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Journal of Biomedical Optics • Open Access

Relative capacities of time-gated versus continuous-wave imaging to localize tissue embedded vessels with increasing depth

Paper Abstract

Surgeons often cannot see major vessels embedded in adipose tissue and inadvertently injure them. One such example occurs during surgical removal of the gallbladder, where injury of the nearby common bile duct leads to life-threatening complications. Near-infrared imaging of the intraoperative field may help surgeons localize such critical tissue-embedded vessels. We have investigated how continuous-wave (CW) imaging performs relative to time-gated wide-field imaging, presently a rather costly technology, under broad Gaussian beam-illumination conditions. We have studied the simplified case of an isolated cylinder having bile-duct optical properties, embedded at different depths within a 2-cm slab of adipose tissue. Monte Carlo simulations were preformed for both reflectance and transillumination geometries. The relative performance of CW versus time-gated imaging was compared in terms of spatial resolution and contrast-to-background ratio in the resulting simulated images. It was found that time-gated imaging offers superior spatial resolution and vessel-detection sensitivity in most cases, though CW transillumination measurements may also offer satisfactory performance for this tissue geometry at lower cost. Experiments were performed in reflectance geometry to validate simulation results, and potential challenges in the translation of this technology to the clinic are discussed.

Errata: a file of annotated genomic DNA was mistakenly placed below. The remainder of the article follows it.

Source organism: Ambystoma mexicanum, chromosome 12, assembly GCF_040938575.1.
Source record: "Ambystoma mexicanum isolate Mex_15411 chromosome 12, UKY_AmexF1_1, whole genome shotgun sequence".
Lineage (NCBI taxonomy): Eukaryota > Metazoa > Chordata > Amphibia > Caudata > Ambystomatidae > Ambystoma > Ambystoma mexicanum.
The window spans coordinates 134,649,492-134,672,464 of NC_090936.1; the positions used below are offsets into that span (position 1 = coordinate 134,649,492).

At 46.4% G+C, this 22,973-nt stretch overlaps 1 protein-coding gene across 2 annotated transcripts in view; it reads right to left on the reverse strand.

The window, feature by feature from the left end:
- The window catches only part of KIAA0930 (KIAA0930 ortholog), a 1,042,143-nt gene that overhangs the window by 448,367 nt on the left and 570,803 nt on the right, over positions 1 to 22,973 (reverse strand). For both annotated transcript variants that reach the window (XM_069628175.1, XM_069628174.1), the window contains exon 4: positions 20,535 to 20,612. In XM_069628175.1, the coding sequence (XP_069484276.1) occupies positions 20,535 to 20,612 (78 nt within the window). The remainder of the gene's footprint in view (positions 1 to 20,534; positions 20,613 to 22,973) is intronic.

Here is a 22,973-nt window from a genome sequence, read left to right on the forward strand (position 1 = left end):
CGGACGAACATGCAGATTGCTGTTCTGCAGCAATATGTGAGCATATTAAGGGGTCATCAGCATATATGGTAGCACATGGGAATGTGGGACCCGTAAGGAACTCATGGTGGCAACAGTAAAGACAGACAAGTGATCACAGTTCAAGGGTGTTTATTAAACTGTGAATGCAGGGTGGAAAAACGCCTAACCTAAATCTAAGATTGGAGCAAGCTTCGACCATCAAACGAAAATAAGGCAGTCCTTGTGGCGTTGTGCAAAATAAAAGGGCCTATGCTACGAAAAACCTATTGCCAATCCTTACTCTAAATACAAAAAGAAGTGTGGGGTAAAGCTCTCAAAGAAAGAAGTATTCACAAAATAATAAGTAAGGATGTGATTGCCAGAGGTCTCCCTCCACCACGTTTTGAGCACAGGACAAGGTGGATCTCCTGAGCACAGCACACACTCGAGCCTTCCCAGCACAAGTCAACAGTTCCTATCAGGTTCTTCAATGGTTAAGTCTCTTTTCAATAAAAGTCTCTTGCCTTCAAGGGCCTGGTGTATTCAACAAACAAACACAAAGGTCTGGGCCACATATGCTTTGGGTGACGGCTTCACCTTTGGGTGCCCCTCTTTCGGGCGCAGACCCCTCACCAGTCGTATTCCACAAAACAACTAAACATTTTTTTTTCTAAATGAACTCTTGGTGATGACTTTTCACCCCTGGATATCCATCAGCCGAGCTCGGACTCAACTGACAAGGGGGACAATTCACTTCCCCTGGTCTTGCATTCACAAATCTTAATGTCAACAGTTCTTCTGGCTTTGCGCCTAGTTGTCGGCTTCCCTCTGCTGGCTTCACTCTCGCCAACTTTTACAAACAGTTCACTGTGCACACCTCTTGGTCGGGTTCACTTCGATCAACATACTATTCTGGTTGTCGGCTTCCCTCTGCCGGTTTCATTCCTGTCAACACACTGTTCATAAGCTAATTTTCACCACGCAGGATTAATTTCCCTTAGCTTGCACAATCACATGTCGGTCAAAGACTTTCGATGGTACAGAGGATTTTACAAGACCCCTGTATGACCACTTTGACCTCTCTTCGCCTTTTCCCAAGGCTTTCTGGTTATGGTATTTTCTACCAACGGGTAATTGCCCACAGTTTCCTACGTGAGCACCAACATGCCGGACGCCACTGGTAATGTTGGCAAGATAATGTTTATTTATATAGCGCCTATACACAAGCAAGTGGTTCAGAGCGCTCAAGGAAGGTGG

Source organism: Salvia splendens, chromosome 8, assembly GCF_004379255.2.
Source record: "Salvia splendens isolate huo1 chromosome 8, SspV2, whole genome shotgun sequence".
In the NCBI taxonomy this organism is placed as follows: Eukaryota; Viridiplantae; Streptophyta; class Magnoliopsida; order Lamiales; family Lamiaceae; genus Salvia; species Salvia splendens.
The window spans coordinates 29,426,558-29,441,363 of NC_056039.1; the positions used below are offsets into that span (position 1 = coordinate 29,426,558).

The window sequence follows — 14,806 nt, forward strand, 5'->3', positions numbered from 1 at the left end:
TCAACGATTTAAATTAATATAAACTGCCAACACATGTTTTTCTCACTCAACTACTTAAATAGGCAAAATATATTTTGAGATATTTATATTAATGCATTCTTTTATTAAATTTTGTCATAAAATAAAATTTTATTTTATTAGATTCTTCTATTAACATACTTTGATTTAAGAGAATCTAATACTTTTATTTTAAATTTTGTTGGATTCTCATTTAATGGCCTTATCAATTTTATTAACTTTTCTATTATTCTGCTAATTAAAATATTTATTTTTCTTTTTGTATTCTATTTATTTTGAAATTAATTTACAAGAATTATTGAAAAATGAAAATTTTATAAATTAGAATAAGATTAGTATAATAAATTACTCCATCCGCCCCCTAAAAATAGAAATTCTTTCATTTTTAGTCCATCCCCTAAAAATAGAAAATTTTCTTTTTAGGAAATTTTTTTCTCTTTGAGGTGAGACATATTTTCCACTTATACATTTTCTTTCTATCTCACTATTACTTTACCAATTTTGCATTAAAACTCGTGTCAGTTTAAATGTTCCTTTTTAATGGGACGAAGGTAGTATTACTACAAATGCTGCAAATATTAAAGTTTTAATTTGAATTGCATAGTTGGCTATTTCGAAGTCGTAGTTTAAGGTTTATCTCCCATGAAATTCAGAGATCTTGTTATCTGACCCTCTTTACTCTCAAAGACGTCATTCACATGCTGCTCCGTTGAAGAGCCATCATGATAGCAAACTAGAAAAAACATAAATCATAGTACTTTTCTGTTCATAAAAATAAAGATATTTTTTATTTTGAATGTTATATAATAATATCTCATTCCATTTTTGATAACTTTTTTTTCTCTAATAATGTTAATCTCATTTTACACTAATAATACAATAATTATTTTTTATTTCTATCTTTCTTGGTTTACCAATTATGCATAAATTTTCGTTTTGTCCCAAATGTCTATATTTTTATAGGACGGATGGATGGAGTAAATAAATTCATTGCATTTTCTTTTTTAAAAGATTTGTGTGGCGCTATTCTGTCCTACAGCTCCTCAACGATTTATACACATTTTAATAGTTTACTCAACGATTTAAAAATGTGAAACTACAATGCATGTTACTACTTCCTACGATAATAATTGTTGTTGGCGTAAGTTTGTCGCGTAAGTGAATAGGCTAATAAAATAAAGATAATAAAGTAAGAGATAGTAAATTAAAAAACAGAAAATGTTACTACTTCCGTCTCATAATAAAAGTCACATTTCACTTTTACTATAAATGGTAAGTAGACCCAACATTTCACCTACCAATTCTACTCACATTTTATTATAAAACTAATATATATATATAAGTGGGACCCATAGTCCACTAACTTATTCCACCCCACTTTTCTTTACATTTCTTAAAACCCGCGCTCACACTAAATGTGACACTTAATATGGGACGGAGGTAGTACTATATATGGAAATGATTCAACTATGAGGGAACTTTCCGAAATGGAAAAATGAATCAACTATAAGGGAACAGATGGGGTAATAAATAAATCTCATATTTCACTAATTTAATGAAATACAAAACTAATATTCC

Paper Details

Date Published: 1 January 2010
PDF: 9 pages
J. Biomed. Opt. 15(1) 016015 doi: 10.1117/1.3299728
Published in: Journal of Biomedical Optics Volume 15, Issue 1
Show Author Affiliations
Nimit L. Patel, The Univ. of Texas at Arlington (United States)
Zi-Jing Lin, The Univ. of Texas at Arlington (United States)
Yajuvendra Rathore, The Univ. of Texas at Arlington (United States)
Edward Livingston, The Univ. of Texas Southwestern Medical Ctr. at Dallas (United States)
Hanli Liu, The Univ. of Texas at Arlington (United States)
George Alexandrakis, The Univ. of Texas at Arlington (United States)

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